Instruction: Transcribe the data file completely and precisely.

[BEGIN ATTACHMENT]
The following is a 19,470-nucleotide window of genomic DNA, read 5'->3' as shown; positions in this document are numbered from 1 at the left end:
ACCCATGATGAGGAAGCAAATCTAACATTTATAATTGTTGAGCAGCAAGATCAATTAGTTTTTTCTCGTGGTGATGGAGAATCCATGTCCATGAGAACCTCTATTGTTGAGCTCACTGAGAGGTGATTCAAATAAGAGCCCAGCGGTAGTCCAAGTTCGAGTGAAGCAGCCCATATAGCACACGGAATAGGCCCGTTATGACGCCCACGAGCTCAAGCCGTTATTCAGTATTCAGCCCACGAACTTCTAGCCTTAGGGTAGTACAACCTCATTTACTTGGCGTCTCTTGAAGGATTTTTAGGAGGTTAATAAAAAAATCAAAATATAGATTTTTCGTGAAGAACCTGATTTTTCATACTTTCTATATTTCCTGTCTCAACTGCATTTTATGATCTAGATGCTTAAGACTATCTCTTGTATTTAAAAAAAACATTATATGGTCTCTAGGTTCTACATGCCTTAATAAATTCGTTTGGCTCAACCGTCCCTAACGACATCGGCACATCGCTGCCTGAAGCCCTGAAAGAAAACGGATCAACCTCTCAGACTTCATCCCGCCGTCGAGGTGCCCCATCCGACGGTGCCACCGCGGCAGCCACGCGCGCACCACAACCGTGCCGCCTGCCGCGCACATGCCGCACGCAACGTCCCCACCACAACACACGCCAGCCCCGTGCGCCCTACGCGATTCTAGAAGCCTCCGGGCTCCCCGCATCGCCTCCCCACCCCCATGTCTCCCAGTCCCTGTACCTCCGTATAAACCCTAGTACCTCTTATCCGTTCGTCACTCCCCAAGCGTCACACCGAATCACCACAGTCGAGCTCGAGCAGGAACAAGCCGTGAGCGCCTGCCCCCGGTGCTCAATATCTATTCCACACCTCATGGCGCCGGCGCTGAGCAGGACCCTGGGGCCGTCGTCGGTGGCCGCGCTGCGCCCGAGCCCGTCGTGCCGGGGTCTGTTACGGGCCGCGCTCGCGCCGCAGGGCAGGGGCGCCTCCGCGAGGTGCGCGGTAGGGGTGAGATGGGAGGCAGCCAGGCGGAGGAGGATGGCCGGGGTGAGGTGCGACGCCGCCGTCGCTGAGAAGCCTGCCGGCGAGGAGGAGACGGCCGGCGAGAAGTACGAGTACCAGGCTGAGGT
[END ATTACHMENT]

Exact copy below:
The following is a 19,470-nucleotide window of genomic DNA, read 5'->3' as shown; positions in this document are numbered from 1 at the left end:
ACCCATGATGAGGAAGCAAATCTAACATTTATAATTGTTGAGCAGCAAGATCAATTAGTTTTTTCTCGTGGTGATGGAGAATCCATGTCCATGAGAACCTCTATTGTTGAGCTCACTGAGAGGTGATTCAAATAAGAGCCCAGCGGTAGTCCAAGTTCGAGTGAAGCAGCCCATATAGCACACGGAATAGGCCCGTTATGACGCCCACGAGCTCAAGCCGTTATTCAGTATTCAGCCCACGAACTTCTAGCCTTAGGGTAGTACAACCTCATTTACTTGGCGTCTCTTGAAGGATTTTTAGGAGGTTAATAAAAAAATCAAAATATAGATTTTTCGTGAAGAACCTGATTTTTCATACTTTCTATATTTCCTGTCTCAACTGCATTTTATGATCTAGATGCTTAAGACTATCTCTTGTATTTAAAAAAAACATTATATGGTCTCTAGGTTCTACATGCCTTAATAAATTCGTTTGGCTCAACCGTCCCTAACGACATCGGCACATCGCTGCCTGAAGCCCTGAAAGAAAACGGATCAACCTCTCAGACTTCATCCCGCCGTCGAGGTGCCCCATCCGACGGTGCCACCGCGGCAGCCACGCGCGCACCACAACCGTGCCGCCTGCCGCGCACATGCCGCACGCAACGTCCCCACCACAACACACGCCAGCCCCGTGCGCCCTACGCGATTCTAGAAGCCTCCGGGCTCCCCGCATCGCCTCCCCACCCCCATGTCTCCCAGTCCCTGTACCTCCGTATAAACCCTAGTACCTCTTATCCGTTCGTCACTCCCCAAGCGTCACACCGAATCACCACAGTCGAGCTCGAGCAGGAACAAGCCGTGAGCGCCTGCCCCCGGTGCTCAATATCTATTCCACACCTCATGGCGCCGGCGCTGAGCAGGACCCTGGGGCCGTCGTCGGTGGCCGCGCTGCGCCCGAGCCCGTCGTGCCGGGGTCTGTTACGGGCCGCGCTCGCGCCGCAGGGCAGGGGCGCCTCCGCGAGGTGCGCGGTAGGGGTGAGATGGGAGGCAGCCAGGCGGAGGAGGATGGCCGGGGTGAGGTGCGACGCCGCCGTCGCTGAGAAGCCTGCCGGCGAGGAGGAGACGGCCGGCGAGAAGTACGAGTACCAGGCTGAGGT